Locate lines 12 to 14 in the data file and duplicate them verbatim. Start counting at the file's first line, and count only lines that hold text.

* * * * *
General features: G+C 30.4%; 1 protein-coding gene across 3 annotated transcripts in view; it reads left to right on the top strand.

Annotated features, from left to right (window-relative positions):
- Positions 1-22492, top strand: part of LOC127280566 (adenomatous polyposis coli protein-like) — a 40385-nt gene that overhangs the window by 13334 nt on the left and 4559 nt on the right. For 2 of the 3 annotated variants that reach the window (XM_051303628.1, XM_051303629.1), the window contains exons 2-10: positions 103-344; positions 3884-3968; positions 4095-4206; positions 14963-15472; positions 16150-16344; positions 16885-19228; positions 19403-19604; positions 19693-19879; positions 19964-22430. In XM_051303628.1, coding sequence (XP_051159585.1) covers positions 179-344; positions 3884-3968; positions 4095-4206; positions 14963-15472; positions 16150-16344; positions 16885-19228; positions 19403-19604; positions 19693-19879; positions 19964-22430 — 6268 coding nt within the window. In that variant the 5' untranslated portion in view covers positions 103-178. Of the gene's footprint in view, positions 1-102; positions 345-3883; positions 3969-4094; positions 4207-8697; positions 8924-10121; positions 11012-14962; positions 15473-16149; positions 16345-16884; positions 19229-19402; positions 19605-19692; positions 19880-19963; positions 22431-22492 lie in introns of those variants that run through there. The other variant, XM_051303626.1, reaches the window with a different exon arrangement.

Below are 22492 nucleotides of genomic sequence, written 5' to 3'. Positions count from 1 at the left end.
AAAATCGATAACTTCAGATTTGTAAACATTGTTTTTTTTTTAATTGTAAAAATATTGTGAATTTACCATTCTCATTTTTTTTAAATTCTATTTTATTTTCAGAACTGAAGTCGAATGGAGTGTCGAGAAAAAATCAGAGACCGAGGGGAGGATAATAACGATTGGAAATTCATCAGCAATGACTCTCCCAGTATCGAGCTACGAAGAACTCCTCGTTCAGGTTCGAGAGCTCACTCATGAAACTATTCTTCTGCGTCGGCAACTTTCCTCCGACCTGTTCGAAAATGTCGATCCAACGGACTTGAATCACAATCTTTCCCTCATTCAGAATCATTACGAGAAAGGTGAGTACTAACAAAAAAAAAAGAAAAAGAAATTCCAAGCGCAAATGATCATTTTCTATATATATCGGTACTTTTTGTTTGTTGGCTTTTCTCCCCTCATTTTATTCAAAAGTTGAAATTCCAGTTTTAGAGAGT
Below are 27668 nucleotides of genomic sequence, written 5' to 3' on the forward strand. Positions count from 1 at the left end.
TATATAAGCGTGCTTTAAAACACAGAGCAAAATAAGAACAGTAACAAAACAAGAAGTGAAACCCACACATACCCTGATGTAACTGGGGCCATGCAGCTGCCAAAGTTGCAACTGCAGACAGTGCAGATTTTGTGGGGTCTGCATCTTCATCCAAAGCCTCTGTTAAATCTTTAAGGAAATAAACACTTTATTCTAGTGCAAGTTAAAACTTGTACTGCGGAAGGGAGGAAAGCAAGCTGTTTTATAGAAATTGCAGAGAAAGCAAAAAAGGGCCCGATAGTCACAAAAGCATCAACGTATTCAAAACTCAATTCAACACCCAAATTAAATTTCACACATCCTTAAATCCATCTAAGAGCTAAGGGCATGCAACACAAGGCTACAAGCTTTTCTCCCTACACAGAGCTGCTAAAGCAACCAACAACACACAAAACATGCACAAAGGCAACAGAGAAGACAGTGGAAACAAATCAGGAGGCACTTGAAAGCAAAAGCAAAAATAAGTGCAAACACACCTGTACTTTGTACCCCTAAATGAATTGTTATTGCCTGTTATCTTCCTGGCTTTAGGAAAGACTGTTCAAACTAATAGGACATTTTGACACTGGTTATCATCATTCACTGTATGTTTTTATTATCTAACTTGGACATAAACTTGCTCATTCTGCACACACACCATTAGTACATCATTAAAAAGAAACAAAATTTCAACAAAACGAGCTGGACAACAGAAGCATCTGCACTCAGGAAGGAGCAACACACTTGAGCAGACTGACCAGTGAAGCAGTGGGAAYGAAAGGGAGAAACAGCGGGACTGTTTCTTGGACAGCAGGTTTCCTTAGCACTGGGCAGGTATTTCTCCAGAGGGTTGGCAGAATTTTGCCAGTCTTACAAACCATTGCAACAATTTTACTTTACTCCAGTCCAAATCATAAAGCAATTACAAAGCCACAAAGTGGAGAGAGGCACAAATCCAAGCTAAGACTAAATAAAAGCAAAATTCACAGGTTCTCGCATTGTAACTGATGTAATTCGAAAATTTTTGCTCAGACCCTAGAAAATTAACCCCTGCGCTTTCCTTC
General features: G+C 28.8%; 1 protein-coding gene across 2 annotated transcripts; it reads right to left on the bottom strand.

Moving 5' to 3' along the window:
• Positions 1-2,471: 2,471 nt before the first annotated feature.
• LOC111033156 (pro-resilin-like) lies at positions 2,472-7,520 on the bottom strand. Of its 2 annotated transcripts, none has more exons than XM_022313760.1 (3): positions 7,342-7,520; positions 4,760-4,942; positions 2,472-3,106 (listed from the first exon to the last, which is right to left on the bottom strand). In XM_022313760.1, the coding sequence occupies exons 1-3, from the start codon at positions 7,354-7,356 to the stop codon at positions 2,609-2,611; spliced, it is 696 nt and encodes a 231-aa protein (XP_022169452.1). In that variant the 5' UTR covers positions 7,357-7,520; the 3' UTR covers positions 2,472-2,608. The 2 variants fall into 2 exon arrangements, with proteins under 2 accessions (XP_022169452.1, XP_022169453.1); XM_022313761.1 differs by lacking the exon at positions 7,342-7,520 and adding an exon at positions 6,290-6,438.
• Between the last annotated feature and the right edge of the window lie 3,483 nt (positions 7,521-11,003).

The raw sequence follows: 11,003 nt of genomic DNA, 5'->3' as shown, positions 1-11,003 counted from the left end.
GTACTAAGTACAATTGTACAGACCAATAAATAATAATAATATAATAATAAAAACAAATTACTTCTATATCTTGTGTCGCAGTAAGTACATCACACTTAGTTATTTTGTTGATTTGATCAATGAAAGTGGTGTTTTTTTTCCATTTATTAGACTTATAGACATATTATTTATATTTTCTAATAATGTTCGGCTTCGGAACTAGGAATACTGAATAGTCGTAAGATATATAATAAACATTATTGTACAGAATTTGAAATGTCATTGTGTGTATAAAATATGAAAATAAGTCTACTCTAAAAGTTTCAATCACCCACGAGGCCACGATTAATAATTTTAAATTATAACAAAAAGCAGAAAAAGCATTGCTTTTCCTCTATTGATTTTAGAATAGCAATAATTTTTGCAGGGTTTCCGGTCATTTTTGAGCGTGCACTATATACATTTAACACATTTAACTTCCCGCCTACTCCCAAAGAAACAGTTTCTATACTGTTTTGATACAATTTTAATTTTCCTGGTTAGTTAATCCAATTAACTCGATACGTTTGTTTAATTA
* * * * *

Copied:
• Between the last annotated feature and the right edge of the window lie 3,483 nt (positions 7,521-11,003).

The raw sequence follows: 11,003 nt of genomic DNA, 5'->3' as shown, positions 1-11,003 counted from the left end.
GTACTAAGTACAATTGTACAGACCAATAAATAATAATAATATAATAATAAAAACAAATTACTTCTATATCTTGTGTCGCAGTAAGTACATCACACTTAGTTATTTTGTTGATTTGATCAATGAAAGTGGTGTTTTTTTTCCATTTATTAGACTTATAGACATATTATTTATATTTTCTAATAATGTTCGGCTTCGGAACTAGGAATACTGAATAGTCGTAAGATATATAATAAACATTATTGTACAGAATTTGAAATGTCATTGTGTGTATAAAATATGAAAATAAGTCTACTCTAAAAGTTTCAATCACCCACGAGGCCACGATTAATAATTTTAAATTATAACAAAAAGCAGAAAAAGCATTGCTTTTCCTCTATTGATTTTAGAATAGCAATAATTTTTGCAGGGTTTCCGGTCATTTTTGAGCGTGCACTATATACATTTAACACATTTAACTTCCCGCCTACTCCCAAAGAAACAGTTTCTATACTGTTTTGATACAATTTTAATTTTCCTGGTTAGTTAATCCAATTAACTCGATACGTTTGTTTAATTA